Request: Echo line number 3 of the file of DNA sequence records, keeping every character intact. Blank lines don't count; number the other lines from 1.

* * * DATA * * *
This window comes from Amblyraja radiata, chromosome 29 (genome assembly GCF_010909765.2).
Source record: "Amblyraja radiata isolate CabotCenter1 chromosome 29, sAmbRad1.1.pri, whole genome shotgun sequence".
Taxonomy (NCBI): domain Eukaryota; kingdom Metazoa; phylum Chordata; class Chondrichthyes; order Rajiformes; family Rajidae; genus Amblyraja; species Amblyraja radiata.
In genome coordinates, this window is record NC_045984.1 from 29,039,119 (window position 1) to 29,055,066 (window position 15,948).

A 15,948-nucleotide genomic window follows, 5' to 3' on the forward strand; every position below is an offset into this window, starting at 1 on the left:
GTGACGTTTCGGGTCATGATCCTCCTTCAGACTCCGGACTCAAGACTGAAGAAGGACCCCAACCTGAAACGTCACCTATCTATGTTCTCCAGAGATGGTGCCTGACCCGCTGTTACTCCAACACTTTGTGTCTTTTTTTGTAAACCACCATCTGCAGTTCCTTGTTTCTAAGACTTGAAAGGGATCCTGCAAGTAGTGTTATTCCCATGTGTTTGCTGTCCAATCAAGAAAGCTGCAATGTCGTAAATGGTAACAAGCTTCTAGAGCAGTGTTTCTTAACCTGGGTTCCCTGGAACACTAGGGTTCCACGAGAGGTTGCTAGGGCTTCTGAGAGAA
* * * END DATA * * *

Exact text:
Taxonomy (NCBI): domain Eukaryota; kingdom Metazoa; phylum Chordata; class Chondrichthyes; order Rajiformes; family Rajidae; genus Amblyraja; species Amblyraja radiata.